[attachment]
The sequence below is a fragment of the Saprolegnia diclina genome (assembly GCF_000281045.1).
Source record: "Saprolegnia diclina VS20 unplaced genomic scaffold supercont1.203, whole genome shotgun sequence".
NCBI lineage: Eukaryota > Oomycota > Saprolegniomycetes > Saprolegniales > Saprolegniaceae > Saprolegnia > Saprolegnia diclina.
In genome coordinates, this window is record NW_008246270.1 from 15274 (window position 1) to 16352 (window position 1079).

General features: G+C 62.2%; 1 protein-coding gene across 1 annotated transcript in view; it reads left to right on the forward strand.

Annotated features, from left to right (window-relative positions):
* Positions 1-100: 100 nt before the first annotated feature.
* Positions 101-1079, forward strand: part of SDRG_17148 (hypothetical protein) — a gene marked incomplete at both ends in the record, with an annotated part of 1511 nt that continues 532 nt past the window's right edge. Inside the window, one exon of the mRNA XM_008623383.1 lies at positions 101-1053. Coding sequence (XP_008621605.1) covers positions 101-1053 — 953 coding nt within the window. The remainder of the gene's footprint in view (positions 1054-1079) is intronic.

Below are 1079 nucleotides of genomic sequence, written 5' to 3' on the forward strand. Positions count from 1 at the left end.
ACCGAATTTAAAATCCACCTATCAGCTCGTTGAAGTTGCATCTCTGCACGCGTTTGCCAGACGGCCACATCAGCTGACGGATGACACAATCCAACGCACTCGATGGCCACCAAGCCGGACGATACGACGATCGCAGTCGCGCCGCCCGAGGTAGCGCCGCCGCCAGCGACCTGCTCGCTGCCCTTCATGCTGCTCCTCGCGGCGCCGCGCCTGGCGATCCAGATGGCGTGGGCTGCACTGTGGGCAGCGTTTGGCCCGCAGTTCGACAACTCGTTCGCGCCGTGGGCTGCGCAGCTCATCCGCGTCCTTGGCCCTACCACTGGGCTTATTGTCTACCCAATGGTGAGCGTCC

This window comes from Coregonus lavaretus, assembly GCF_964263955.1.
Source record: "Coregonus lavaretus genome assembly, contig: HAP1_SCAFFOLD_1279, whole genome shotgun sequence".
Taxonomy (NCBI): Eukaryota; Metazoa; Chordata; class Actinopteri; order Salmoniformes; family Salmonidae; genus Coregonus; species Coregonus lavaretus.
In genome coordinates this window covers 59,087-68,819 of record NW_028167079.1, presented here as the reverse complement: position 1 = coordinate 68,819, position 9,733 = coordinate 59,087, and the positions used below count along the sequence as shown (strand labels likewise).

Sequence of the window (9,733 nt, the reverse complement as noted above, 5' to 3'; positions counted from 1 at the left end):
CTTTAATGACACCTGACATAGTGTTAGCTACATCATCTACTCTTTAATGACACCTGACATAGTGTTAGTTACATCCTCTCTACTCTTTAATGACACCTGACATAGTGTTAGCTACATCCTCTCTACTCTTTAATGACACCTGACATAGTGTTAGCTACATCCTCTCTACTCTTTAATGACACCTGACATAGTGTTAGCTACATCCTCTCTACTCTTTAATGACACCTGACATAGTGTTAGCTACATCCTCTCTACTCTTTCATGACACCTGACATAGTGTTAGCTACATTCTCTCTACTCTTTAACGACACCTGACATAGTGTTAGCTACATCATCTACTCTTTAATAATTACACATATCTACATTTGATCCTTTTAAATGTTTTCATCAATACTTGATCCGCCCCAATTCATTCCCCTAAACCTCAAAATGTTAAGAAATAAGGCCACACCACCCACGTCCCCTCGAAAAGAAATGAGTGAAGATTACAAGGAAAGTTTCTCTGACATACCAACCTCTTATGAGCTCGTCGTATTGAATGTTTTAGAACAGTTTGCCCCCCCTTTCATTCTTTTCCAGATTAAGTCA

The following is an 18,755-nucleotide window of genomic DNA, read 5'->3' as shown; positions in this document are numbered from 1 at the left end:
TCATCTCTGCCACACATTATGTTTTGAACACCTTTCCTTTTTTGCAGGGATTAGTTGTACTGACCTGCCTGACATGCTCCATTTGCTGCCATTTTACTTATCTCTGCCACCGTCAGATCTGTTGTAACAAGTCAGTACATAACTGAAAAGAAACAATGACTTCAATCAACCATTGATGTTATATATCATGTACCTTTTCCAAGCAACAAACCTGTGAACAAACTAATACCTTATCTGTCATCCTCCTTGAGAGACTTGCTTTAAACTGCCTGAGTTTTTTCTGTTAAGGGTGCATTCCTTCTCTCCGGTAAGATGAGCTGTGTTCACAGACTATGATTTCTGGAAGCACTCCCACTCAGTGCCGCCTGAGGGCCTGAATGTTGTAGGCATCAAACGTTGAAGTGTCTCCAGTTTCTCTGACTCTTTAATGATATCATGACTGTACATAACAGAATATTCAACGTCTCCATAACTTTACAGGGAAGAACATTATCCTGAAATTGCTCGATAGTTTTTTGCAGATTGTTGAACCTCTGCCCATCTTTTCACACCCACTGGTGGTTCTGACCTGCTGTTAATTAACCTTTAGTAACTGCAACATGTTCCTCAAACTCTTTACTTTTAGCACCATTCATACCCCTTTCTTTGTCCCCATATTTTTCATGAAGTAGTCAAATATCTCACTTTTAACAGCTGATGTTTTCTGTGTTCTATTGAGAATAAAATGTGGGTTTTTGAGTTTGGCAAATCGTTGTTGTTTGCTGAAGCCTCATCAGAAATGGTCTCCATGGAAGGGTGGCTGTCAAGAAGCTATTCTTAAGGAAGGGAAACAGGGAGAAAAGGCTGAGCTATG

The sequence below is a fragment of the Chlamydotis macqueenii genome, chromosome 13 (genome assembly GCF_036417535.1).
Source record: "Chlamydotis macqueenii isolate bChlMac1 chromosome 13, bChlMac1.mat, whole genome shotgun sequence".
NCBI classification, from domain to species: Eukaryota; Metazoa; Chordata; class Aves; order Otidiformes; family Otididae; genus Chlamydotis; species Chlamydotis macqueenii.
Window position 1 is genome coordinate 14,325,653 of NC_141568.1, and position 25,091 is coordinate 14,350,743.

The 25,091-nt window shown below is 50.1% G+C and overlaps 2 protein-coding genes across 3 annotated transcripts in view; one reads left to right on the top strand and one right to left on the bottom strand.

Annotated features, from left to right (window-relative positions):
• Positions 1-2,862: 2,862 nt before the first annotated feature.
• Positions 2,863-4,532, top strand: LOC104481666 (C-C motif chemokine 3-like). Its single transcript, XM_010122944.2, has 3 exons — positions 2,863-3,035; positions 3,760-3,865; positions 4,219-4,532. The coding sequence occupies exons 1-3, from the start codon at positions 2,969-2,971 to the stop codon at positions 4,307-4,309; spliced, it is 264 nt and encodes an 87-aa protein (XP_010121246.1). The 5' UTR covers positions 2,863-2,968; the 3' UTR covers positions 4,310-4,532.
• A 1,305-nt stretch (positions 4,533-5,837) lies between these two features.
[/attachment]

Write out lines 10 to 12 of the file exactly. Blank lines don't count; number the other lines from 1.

ACCGAATTTAAAATCCACCTATCAGCTCGTTGAAGTTGCATCTCTGCACGCGTTTGCCAGACGGCCACATCAGCTGACGGATGACACAATCCAACGCACTCGATGGCCACCAAGCCGGACGATACGACGATCGCAGTCGCGCCGCCCGAGGTAGCGCCGCCGCCAGCGACCTGCTCGCTGCCCTTCATGCTGCTCCTCGCGGCGCCGCGCCTGGCGATCCAGATGGCGTGGGCTGCACTGTGGGCAGCGTTTGGCCCGCAGTTCGACAACTCGTTCGCGCCGTGGGCTGCGCAGCTCATCCGCGTCCTTGGCCCTACCACTGGGCTTATTGTCTACCCAATGGTGAGCGTCC

This window comes from Coregonus lavaretus, assembly GCF_964263955.1.
Source record: "Coregonus lavaretus genome assembly, contig: HAP1_SCAFFOLD_1279, whole genome shotgun sequence".